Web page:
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Distinctive Features Of Hellenic Civilization

( Originally Published Early 1900's )



Now this Greek civilization that we find growing up in South Italy and Greece and Asia Minor in the seventh century B. C., is a civilization differing in many important respects from the two great civilized systems whose growth Vowels were less necessary for the expression of a Semitic language. In the early Semitic alphabets only A, I, and U were provided with symbols, but for such a language as Greek, in which many of the inflectional endings are vowels, a variety of vowel signs was indispensable.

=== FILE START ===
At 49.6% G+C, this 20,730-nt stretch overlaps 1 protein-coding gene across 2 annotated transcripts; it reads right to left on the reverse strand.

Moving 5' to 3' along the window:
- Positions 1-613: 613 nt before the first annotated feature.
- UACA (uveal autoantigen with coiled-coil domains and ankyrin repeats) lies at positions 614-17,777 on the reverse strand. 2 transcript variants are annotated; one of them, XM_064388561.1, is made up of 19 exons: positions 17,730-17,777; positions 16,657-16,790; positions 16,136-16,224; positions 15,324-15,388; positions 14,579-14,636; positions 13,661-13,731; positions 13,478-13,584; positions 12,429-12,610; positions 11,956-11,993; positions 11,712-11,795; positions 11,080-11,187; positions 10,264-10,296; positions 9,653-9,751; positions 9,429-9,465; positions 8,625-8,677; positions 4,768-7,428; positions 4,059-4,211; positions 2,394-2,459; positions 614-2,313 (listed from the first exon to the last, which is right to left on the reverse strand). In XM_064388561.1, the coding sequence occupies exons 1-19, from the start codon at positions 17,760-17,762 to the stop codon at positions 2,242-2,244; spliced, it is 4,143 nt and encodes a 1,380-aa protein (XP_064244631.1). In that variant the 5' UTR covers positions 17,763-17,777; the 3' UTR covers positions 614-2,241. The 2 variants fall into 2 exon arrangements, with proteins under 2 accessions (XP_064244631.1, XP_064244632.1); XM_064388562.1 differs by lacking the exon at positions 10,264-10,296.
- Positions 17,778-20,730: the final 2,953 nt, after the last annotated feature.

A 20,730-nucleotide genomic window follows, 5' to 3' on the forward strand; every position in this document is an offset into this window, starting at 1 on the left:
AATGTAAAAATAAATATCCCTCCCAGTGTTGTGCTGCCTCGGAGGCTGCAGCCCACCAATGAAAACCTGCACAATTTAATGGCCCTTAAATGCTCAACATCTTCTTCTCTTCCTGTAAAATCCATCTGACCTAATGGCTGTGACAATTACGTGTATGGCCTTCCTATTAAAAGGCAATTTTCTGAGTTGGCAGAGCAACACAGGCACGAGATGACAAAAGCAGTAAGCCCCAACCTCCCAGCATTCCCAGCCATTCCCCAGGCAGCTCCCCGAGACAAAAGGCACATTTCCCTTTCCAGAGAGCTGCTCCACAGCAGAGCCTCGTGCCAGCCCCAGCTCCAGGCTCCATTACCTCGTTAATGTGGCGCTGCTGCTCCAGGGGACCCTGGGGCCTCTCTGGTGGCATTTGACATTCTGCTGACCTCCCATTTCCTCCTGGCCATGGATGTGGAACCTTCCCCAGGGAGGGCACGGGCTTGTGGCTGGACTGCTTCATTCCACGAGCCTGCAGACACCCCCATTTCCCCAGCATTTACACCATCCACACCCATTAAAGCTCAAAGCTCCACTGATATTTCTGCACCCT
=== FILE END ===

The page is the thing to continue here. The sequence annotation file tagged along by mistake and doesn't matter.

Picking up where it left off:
we have already traced, that of the Nile and that of the Two Rivers of Mesopotamia. These civilizations grew through long ages where they are found; they grew slowly about a temple life out of a primitive agriculture; priest kings and god kings consolidated such early city states into empires. But the barbaric Greek herdsmen raiders came southward into a world whose civilization was already an old story. Shipping and agriculture, walled cities and writing were already there. The Greeks did not grow a civilization of their own; they wrecked one and put another together upon and out of the ruins. To this we must ascribe the fact that there is no temple-stage, no stage of priest kings, in the Greek record. The Greeks got at once to the city organization that in the east had grown round the temple. They took over the association of temple and city; the idea was ready made for them. What impressed them most about the city was probably its wall. It is doubtful if they took to city traight away. At first they lived in open villages outside the ruins of the cities they had destroyed, but there stood the model for them, a continual suggestion. They thought first of a city as a safe place in a time of strife, and of the temple uncritically as a proper feature of the city. They came into this inheritance of a previous civilization: with the ideas and traditions of the woodlands still strong in their minds. The heroic social system of the Iliad took possession of the land, and adapted itself to the new conditions. As history goes on the Greeks became more religious and superstitious as the faiths of the conquered welled up from below.